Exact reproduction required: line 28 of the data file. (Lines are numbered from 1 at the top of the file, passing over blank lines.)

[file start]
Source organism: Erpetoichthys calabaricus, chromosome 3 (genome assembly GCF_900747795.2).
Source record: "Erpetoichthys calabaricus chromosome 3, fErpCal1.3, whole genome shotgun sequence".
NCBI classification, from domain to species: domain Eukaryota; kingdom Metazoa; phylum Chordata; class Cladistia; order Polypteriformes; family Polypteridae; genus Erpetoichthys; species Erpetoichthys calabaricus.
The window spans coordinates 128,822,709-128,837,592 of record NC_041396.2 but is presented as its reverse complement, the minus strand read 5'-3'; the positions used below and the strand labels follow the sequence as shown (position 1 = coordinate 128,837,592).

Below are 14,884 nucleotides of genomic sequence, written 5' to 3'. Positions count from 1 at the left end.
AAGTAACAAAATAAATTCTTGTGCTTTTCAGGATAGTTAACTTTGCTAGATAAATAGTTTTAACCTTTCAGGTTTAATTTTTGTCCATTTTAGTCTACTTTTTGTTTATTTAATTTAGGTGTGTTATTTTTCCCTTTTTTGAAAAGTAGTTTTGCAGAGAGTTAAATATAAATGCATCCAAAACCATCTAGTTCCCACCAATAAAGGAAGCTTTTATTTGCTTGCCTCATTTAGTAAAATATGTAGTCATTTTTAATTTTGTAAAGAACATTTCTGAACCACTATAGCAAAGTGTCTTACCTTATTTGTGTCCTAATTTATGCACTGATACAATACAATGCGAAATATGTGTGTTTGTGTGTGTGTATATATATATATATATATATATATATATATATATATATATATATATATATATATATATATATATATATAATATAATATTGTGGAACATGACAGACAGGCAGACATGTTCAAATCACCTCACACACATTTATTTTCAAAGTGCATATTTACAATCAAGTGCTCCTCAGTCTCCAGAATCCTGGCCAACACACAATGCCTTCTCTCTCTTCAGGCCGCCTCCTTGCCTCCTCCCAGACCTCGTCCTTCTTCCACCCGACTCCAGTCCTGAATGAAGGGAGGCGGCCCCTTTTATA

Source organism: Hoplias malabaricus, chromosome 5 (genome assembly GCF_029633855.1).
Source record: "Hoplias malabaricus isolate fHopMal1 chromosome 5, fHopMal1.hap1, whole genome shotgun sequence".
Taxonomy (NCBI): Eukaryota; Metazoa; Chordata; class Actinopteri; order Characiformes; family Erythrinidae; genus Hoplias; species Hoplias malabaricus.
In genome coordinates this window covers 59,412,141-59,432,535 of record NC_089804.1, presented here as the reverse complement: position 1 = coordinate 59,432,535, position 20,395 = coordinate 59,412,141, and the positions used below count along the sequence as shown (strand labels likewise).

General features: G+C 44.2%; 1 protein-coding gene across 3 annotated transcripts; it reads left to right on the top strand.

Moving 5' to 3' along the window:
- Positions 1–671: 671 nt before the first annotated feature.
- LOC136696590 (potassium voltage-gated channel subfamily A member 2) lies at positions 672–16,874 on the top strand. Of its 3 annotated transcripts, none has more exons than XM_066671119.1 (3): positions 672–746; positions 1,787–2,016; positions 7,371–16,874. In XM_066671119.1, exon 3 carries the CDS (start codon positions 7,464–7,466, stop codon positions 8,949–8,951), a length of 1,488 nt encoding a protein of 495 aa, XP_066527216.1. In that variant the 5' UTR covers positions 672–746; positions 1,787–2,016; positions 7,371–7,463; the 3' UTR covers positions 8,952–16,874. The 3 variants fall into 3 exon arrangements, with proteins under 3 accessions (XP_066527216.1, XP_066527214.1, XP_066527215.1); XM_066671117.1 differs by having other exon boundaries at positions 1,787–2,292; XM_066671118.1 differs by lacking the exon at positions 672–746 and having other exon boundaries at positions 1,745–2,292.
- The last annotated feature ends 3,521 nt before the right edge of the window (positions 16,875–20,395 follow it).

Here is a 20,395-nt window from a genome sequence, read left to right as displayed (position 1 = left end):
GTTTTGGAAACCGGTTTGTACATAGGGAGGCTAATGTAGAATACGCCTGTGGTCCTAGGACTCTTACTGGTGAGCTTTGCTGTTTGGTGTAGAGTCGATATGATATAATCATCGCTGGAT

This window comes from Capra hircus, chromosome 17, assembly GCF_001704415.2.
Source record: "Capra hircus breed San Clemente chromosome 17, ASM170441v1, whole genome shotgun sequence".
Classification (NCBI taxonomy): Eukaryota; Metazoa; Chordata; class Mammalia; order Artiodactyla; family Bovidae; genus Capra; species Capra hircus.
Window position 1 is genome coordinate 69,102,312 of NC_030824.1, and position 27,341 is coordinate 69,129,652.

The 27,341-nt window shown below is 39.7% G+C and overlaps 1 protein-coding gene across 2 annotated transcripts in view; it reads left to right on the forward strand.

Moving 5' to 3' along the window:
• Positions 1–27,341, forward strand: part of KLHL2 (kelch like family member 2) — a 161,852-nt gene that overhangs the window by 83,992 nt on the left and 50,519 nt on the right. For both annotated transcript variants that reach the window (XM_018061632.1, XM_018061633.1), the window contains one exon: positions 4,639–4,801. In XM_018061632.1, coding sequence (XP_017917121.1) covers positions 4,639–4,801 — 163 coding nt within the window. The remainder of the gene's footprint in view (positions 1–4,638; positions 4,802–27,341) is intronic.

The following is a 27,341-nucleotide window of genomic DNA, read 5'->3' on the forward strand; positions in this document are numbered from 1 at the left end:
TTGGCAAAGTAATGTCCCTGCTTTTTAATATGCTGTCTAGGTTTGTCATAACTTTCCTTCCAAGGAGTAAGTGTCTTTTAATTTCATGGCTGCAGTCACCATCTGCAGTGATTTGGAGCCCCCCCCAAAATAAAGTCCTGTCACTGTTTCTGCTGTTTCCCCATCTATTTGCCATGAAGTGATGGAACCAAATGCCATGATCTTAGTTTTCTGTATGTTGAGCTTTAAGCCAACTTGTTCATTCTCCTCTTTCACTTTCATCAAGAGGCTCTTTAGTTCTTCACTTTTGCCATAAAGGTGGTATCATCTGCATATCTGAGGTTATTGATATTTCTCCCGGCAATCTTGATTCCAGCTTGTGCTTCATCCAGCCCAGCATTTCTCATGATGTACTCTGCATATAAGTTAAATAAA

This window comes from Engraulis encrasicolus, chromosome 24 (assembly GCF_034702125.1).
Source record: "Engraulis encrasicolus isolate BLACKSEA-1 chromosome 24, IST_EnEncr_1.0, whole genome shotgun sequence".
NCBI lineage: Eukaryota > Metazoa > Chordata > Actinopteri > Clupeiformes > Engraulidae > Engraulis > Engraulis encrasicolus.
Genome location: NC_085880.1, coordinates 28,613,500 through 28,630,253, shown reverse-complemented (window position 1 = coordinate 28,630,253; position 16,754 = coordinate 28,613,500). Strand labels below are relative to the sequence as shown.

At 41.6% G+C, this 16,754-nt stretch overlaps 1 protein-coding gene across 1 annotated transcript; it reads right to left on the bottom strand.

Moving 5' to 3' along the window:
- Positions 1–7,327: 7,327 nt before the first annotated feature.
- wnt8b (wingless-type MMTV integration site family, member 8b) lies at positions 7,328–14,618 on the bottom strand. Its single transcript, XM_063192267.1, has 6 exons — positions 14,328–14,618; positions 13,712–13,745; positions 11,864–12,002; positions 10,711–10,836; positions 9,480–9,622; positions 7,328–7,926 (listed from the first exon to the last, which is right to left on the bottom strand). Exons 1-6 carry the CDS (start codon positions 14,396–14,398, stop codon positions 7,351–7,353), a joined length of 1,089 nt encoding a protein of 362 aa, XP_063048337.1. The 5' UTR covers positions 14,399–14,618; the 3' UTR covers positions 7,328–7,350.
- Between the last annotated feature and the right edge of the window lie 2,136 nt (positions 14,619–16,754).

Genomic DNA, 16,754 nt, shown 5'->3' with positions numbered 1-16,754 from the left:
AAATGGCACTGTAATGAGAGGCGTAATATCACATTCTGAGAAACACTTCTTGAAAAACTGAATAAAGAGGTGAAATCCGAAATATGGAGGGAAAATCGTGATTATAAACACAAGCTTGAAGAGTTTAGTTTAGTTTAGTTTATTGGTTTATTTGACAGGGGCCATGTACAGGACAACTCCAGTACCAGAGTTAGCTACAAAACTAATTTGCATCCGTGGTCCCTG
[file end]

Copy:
Source record: "Engraulis encrasicolus isolate BLACKSEA-1 chromosome 24, IST_EnEncr_1.0, whole genome shotgun sequence".